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Roger Ailes, the right-wing outsider and singular giant of cable news, was ousted from his creation, Fox News, a year ago in July. Fox without Ailes has been — quite in spite of conservative doubts about global warming — a rapidly melting glacier, losing its leading anchor, Bill O’Reilly, in April, the ratings battle in key time slots and, on June 15, even its liberal-taunting slogan, “fair and balanced.” At the time of his death in May, Ailes was contemplating launching a new network with Fox stars O’Reilly and Sean Hannity. But now Ailes can’t disrupt the business anymore. And so, in some entirely unanticipated fashion, the action in TV news has returned to the woeful also-rans of the Fox era and the leadership of politically indifferent insiders.
MSNBC, the left-leaning sibling of NBC News led by Andrew Lack, won a week of ratings in May for the first time in 20 years — with Fox dropping to third place. CNN, led by Jeff Zucker and No.?1 for ?six days running in May, has had its longest winning streak in ?six years. While Fox seems evermore confused about the Donald Trump story — defending him at the cost of missing the opera bouffe around him — its heretofore sidelined competitors have grabbed it.
That Lack and Zucker would become the new forces in television news hardly works as even ?a goofy punchline.
Here are two twilight-of-the-media pros, brought in not so much to buck the Fox tide and the fragmenting mainstream market? but to accept it as best they can. Yet it turns out that volatility, along with a helpful spin of the wheel of fortune, plus some basic television management skills (oh, and Donald Trump) are all that’s needed to make a 70-year-old Lack and Zucker — while only 52, still one of the hoariest guys in television — masters of the universe again. In the age of Trump, where every day offers the you’ll-never-believe-it breaking news that is CNN’s ticket and the pile-on of liberal outrage that is MSNBC’s, life is not only ironic but sweet.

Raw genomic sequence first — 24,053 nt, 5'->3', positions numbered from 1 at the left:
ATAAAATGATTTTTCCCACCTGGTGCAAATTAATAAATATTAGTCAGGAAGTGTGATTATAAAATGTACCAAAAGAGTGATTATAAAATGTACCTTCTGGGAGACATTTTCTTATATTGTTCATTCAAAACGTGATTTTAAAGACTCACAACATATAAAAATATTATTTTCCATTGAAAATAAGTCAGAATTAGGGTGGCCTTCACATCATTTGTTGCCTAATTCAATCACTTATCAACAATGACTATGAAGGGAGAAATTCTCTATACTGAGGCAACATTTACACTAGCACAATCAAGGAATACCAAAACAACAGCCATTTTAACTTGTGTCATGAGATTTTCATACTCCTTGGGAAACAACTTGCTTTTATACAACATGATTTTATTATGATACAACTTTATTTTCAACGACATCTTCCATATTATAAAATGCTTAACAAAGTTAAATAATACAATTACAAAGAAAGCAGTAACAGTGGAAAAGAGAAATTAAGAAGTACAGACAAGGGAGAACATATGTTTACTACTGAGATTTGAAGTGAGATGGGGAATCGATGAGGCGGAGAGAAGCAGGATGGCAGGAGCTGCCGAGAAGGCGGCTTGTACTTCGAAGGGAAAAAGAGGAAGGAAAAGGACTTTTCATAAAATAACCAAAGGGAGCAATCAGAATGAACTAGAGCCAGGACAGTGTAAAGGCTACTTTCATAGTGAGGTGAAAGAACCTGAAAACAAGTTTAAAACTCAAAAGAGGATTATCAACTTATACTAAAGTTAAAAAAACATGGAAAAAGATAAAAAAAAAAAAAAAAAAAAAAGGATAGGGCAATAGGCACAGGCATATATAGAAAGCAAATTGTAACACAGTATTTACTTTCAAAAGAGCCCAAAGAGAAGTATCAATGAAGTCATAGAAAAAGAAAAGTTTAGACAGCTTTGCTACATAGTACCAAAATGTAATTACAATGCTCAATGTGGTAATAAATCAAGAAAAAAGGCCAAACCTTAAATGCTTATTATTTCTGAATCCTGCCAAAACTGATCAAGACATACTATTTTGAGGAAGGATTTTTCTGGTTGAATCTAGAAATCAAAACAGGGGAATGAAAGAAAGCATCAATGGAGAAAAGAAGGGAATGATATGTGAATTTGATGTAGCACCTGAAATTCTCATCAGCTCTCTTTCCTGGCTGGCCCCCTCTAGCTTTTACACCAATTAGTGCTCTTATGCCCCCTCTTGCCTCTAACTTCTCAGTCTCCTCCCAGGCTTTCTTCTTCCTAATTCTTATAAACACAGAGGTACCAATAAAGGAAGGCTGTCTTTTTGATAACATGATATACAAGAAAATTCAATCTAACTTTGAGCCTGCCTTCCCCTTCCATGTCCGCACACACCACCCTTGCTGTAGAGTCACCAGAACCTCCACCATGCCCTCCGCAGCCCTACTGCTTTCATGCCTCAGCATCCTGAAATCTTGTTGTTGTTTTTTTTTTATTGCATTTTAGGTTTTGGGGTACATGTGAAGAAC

And, no doubt for Lack and Zucker, a little fantastic.
When Lack came (back) to NBC in 2015, the network’s news division represented nothing so much as the pathos of big media. NBC News was a shell brand; its all-important symbol, anchor Brian Williams, a joke and a scandal; and its cable outlet, MSNBC, a ham-handed Fox imitator on the left and reliable ratings loser. Lack had cycled out of NBC News a decade before, gone on to a short and misbegotten episode in the music business, landed in a non-job job at Bloomberg News and then in a pre-retirement Obama administration sinecure overseeing the Voice of America and Radio Free Europe. It was another ghost of better times, Jack Welch, former CEO of GE (the prior owner of NBC), who advised Brian Roberts, CEO of Comcast (NBC’s new owner), that he could do worse than hire Lack to help calm the chaos in the news division.
CNN, when Zucker arrived in 2013, long had lost its leadership position in cable news, had gone through a decade of management and talent turmoil, and was at best a thorn in the side of its entertainment-focused parent, Time Warner. Zucker himself, another Jack Welch protege, had graduated from news to higher corporate status in entertainment, running (with generally dismal results) the whole of NBCUniversal — until his ouster after Comcast took over.